Authors should ensure that they have properly acknowledged the work of others, and should also cite publications that have been influential in determining the nature of the reported work. Information obtained privately (from the conversation, correspondence or discussion with third parties) must not be used or reported without explicit, written permission from the source. Authors should not use information obtained in the course of providing confidential services, such as refereeing manuscripts or grant applications unless they have obtained the explicit written permission of the author(s) of the work involved in these services.
Authorship of the paper
Authorship should be limited to those who have made a significant contribution to the conception, design, execution, or interpretation of the reported study. All those who have made significant contributions should be listed as co-authors. Where there are others who have participated in certain substantive aspects of the research project, they should be acknowledged or listed as contributors. The corresponding author should ensure that all co-authors have seen and approved the final version of the paper and have agreed to its submission for publication.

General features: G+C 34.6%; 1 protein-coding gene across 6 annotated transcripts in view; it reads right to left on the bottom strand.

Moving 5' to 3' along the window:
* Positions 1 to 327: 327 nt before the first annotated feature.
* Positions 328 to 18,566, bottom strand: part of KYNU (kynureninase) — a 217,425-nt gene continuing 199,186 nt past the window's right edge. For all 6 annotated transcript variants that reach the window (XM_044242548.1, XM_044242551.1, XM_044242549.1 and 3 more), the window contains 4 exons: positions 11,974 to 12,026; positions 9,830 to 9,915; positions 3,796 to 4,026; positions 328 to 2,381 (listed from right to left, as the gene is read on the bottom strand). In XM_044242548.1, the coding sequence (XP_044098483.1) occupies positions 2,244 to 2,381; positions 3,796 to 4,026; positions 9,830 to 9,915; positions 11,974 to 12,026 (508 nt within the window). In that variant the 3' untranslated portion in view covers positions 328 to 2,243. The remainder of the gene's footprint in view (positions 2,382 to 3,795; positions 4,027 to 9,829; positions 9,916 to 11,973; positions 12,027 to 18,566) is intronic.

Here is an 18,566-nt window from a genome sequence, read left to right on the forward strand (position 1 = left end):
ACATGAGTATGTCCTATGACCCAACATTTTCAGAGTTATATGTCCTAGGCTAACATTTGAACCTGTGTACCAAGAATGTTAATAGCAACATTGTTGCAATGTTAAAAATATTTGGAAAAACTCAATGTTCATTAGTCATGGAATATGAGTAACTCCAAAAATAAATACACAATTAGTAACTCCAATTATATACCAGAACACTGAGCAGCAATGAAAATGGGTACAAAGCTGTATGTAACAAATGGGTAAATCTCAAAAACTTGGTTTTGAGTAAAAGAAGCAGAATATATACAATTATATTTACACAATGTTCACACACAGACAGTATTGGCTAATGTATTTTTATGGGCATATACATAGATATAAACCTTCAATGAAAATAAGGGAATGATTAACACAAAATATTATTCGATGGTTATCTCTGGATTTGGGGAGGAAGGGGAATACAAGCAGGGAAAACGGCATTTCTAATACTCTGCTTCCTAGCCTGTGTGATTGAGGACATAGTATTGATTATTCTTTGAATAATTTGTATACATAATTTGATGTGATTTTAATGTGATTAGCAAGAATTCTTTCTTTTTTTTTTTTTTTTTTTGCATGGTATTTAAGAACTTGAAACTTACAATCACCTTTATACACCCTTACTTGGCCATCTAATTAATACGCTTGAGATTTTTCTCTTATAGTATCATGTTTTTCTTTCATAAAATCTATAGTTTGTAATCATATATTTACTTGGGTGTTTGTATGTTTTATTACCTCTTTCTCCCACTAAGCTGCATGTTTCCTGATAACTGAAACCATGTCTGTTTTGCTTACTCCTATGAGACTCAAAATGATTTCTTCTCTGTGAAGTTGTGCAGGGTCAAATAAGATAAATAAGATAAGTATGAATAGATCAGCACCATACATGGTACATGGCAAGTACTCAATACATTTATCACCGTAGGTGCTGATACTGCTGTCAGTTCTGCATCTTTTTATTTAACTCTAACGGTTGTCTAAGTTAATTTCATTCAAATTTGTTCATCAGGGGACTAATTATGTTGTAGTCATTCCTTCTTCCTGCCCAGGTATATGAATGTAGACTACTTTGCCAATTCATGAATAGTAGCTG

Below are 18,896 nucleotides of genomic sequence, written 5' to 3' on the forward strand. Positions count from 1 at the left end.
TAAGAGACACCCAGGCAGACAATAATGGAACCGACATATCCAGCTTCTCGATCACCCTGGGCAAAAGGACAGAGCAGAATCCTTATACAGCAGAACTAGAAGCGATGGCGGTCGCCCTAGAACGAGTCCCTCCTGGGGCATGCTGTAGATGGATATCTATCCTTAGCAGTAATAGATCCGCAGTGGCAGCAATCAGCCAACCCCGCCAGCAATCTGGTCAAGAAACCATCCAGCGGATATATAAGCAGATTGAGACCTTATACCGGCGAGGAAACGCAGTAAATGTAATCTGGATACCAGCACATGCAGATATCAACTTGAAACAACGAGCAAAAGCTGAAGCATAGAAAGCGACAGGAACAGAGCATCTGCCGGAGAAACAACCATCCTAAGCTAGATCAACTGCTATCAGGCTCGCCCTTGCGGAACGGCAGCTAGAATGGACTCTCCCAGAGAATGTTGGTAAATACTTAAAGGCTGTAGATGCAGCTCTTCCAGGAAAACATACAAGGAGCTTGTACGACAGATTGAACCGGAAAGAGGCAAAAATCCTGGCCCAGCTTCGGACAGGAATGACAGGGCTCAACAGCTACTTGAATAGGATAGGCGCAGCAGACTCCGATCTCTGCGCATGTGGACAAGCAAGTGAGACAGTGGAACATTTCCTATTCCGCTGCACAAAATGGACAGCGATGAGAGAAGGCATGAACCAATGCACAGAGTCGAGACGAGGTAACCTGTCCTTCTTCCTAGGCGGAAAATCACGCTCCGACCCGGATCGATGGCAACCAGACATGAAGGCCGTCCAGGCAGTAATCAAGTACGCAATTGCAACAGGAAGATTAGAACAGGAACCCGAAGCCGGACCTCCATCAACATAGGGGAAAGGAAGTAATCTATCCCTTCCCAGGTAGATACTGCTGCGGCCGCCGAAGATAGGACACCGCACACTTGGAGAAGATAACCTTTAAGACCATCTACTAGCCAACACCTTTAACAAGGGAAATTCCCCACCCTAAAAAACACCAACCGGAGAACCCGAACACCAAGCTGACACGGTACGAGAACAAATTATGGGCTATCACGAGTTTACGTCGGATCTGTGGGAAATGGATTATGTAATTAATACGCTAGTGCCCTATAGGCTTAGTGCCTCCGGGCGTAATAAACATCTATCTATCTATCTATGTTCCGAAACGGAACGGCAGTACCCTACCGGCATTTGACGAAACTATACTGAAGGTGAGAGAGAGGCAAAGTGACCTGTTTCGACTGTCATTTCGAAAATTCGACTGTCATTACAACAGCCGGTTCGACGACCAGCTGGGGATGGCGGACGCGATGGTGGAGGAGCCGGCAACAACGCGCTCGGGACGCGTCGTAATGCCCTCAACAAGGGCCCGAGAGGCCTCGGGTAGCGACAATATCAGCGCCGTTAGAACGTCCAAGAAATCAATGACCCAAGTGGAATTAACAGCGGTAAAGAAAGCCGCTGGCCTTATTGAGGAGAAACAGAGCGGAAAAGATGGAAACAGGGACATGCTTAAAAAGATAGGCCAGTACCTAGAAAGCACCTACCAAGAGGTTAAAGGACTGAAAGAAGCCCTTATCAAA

Fundamental errors in published works
When an author discovers a significant error or inaccuracy in his/her own published work, it is the author's obligation to promptly notify the proceedings editor or publisher and cooperate with the editor to retract or correct the paper. If the editor or the publisher learns from a third party that a published work contains a significant error, it is the obligation of the author to promptly retract or correct the paper or provide evidence to the editor of the correctness of the original paper.